Thursday, March 24, 2016
Reflection: John 13:1-15
Holy Thursday - John 13:1-15
On this Holy Thursday we hear John’s account of the washing of the feet. John’s Gospel begins on a somber note. John states that Jesus knew that “his hour had come.” Jesus sensed that in the next few days, his life would be filled with betrayal, turmoil, pain and death. Yet, John writes that Jesus loved “his own” and he would love them until the very end.
Then Jesus does something unexpected. At the end of the Seder meal, Jesus gets up from the table and takes off his outer robe and pours water into a basin. Then Jesus kneels down and one by one, he washes the dirty and dusty feet of his disciples. When Jesus comes to Peter, Peter protests. He asks Jesus: “Do you truly intend to wash my feet?” Jesus’ response must have confused Peter. Jesus tells him that if he does not wash his feet, Peter will never have an inheritance with him. What a shock this must have been to Peter! Did Peter wonder what having his feet washed had to do with his inheritance?
In the past few years, we have experienced this reality happening in our world. Pope Francis strives to follow in Jesus’ footsteps. Pope Francis has broken the long-standing tradition of previous Popes who only had men participate in the foot washing on Holy . In 2013, Pope Francis traveled to a juvenile detention center to wash the feet of 12 young people. He shocked many more people by including two women and two Muslims in this ritual. In 2014, Pope Francis traveled to a care center for the elderly and disabled. He presided over their Holy service and he washed the feet of 12 participants. This past January, Pope Francis issued a decree that stated women and girls should be included in the foot-washing ceremony, not just men and boys, because "those participating in the ceremony should be representative of the entire community." This year, the pope plans to wash the feet of 12 refugees in Rome since the plight of immigrants and refugees has been in the forefront of the minds of many people.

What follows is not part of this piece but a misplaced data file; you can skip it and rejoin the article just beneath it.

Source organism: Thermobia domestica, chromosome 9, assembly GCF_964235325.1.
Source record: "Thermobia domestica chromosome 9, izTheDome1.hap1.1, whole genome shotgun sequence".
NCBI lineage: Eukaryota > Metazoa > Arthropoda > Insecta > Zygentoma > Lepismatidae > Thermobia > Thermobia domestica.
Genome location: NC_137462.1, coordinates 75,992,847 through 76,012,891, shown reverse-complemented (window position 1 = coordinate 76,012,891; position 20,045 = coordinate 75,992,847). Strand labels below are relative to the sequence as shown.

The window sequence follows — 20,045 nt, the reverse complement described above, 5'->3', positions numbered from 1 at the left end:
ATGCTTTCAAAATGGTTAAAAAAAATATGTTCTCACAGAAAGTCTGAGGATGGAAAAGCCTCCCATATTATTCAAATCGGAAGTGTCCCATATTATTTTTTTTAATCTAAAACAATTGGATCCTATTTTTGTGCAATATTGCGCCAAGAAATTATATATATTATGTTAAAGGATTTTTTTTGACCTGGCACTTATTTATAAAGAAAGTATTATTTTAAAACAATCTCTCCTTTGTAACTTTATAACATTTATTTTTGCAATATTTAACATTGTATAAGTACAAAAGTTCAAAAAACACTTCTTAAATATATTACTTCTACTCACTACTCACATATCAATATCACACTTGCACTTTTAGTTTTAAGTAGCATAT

What a sacred example of how we also have the opportunity to share Jesus’ love, concern and care for each and every person. Most likely, we will not wash someone’s feet today. However, on this Holy , how will we manifest Jesus’ love, concern and care for each person we meet? While we may not literally wash someone's feet, we can take the time to talk with someone who is lonely, help a neighbor, spend time at a soup kitchen or homeless shelter, or call a friend or relative who might need some cheering up.
The themes of Holy are love and service. Jesus was the true embodiment of both love and service. Today may we be mindful of sharing one small act of love as we celebrate the great gift of love that Jesus was and is!